However, in the past few years Emmi was unfortunately forced to sit out of some of Ensiferum’s tours around the world for personal reasons (which were not disclosed anywhere), culminating in her definite departure from the band in April this year. In 2013, she missed the band’s South American tour which was scheduled to start on May 28 in Bogota, Colombia, with her parts being replaced by backing tracks as per a statement released by the rest of the group. And in the beginning of 2015 Emmi couldn’t make it to Ensiferum’s European and North American tours, when she was replaced by the digital accordion of Netta Skog (ex-Turisas). “This was a very tough decision for me to make to not be a part of the European and North American tours, but I am so happy that not only an amazing musician will be standing in for me, but also a close friend. I hope you all enjoy the shows and the new songs with Netta – I’m looking forward to returning to play them for you in the summer!”, she stated, showing her relationship with the band was more than perfect at that time. Unfortunately, she couldn’t get back in action due to family reasons, being replaced permanently by Netta.

Lastly, I wish there were more interviews (both written and on YouTube) with Emmi to be shared with all of you, but it looks like she’s either more reserved than the other members of the band, or that interviewers all over the world are wasting some amazing opportunities to ask a few questions to such a unique musician. Anyway, if you speak Finnish you might have a good time with this interview to a Finnish channel called MoonTV (I couldn’t understand almost anything, obviously), and if you’re a fan of radical sports you can check Emmi and the other members of Ensiferum going paragliding in the valleys of Slovenia after their concert at Metaldays, held in Tolmin, Slovenia in 2013. Adrenaline has always been the perfect catalyst for good heavy music, don’t you think?

“It’s nice to see Scandinavian folk metal bands, especially Finnish bands, are doing well all around the world. I’m proud to be part of this, and it’s nice to see people are loving this kind of music, and getting inspirations from Scandinavian bands for their own music and all their lifestyles.” – Emmi Silvennoinen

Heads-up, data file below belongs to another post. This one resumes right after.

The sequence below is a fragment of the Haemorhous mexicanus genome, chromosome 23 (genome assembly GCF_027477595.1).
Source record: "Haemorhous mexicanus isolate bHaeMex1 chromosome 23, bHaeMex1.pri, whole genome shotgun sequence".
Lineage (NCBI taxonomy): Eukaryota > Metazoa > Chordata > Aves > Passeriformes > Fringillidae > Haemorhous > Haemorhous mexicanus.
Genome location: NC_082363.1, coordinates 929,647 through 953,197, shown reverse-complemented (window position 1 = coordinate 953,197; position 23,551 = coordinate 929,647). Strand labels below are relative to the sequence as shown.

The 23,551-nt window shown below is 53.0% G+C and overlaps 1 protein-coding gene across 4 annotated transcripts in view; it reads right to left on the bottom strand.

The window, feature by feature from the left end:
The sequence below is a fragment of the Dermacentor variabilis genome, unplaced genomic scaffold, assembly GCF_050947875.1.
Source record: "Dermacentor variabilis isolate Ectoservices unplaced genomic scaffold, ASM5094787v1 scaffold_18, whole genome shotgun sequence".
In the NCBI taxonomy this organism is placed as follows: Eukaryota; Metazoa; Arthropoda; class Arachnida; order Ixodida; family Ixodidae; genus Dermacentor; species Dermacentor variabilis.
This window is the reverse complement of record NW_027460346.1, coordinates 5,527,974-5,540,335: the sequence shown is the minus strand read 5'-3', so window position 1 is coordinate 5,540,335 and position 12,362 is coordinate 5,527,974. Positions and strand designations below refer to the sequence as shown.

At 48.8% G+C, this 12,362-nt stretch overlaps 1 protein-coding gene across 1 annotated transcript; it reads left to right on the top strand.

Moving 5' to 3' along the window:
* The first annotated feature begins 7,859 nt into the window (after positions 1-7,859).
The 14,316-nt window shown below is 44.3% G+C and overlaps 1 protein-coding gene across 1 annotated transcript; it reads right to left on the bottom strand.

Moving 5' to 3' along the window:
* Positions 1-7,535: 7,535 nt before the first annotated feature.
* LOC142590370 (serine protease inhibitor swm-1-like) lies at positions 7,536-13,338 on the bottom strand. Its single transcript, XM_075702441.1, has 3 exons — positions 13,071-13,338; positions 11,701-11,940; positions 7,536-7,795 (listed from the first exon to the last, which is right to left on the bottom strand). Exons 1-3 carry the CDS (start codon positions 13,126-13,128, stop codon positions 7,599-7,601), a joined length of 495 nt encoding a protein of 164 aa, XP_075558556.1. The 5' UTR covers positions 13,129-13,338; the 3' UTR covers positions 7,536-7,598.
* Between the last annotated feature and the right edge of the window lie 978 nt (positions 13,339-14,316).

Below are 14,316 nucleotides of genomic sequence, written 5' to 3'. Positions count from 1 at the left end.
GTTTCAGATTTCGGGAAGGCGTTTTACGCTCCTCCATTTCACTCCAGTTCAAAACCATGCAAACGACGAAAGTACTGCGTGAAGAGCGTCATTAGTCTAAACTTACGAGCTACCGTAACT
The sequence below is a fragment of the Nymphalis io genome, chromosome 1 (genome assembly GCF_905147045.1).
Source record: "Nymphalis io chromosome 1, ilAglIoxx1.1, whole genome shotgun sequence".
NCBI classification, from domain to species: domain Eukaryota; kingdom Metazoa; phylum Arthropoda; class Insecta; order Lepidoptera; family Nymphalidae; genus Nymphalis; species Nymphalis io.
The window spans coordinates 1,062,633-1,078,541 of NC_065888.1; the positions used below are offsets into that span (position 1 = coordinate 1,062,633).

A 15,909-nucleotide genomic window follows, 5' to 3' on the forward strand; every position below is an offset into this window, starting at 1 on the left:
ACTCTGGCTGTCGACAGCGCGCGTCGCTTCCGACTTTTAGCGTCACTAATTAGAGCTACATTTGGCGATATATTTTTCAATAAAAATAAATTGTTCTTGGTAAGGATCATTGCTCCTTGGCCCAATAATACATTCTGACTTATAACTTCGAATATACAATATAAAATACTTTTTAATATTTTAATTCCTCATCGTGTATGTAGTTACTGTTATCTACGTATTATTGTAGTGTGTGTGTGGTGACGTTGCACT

Album Review – Escapetor / Fear (2014)

A serious contender for “Thrash Metal Album of the Year”, as heavy, invigorating and awesome as it can be.

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ESCAPETOR - Fear cover artWhen you think of that insane Thrash Metal from the 80’s, your head automatically turns to North America, more specifically to the San Francisco Bay Area and to South Florida, where monsters such as Slayer, Megadeth, Metallica, Anthrax, Exodus, Testament and many other great bands simply made history with their never-before-seen heavy music. But what if I tell you there’s also excellent Thrash Metal music in the “Land of the Midnight Sun”, the stunning Kingdom of Norway? And what if I tell you it’s the most awesome Thrash Metal music you can find anywhere today?

That’s exactly the case with Norwegian Thrash Metal band Escapetor, who after a few demos, EP’s and a debut album, are about to release their second full-length album, entitled Fear. Not only that, this Rogaland-based group also adds lots of elements from more contemporary bands like Pantera and Slipknot to their songs, which ends up elevating the overall fierceness of their musicality to a level all Thrash Metallers from anywhere in the world will love from the bottom of their hearts. In other words, if you do not like the Thrash Metal by Escapetor, you’re not a good person.

The initial riffs and fast drums of the opening track, The Queen, say it all: it’s fuckin’ brilliant Thrash Metal, so good I bet no one can stand still while tis song is played. In addition to the flawless instrumental, with highlights to the aforementioned powerful guitar riffs, the performance by German singer Claudius Bormuth is beyond superb, turning this song into a unique heavy music delight. What a great voice, perfect for Escapetor’s musicality! If only Metallica were doing something as enjoyable as this. Anyway, that was just the beginning of Fear: the melodic mid-tempo song Dark Past, with its more modern sonority perfect for headbanging and for some crazy air guitar, has some excellent guitar solos accompanied by a strong and catchy chorus (“Can you feel it, burning inside / I can’t take it anymore. / All these feelings tearing me apart, / Cause I know it is my dark past.”); while Unknown Thoughts, a pretty decent song with an interesting job done by drummer Leif-Ove Haugstad, reminds me of a more contemporary Metallica.